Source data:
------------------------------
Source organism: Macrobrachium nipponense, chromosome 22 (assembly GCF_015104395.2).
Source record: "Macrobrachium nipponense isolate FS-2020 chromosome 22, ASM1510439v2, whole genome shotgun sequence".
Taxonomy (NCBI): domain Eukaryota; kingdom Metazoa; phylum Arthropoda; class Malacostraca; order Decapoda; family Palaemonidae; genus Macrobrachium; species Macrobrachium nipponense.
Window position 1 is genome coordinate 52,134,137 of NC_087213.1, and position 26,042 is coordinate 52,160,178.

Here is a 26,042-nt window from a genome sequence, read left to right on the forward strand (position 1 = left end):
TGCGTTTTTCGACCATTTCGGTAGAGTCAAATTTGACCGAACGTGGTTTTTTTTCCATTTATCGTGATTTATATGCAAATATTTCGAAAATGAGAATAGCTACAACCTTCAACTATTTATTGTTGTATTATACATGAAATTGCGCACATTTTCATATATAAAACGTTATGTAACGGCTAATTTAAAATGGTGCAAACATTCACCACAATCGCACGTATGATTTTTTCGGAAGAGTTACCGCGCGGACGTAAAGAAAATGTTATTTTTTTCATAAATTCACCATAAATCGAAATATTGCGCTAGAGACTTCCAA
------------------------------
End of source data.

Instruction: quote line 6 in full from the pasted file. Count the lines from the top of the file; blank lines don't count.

TGCGTTTTTCGACCATTTCGGTAGAGTCAAATTTGACCGAACGTGGTTTTTTTTCCATTTATCGTGATTTATATGCAAATATTTCGAAAATGAGAATAGCTACAACCTTCAACTATTTATTGTTGTATTATACATGAAATTGCGCACATTTTCATATATAAAACGTTATGTAACGGCTAATTTAAAATGGTGCAAACATTCACCACAATCGCACGTATGATTTTTTCGGAAGAGTTACCGCGCGGACGTAAAGAAAATGTTATTTTTTTCATAAATTCACCATAAATCGAAATATTGCGCTAGAGACTTCCAA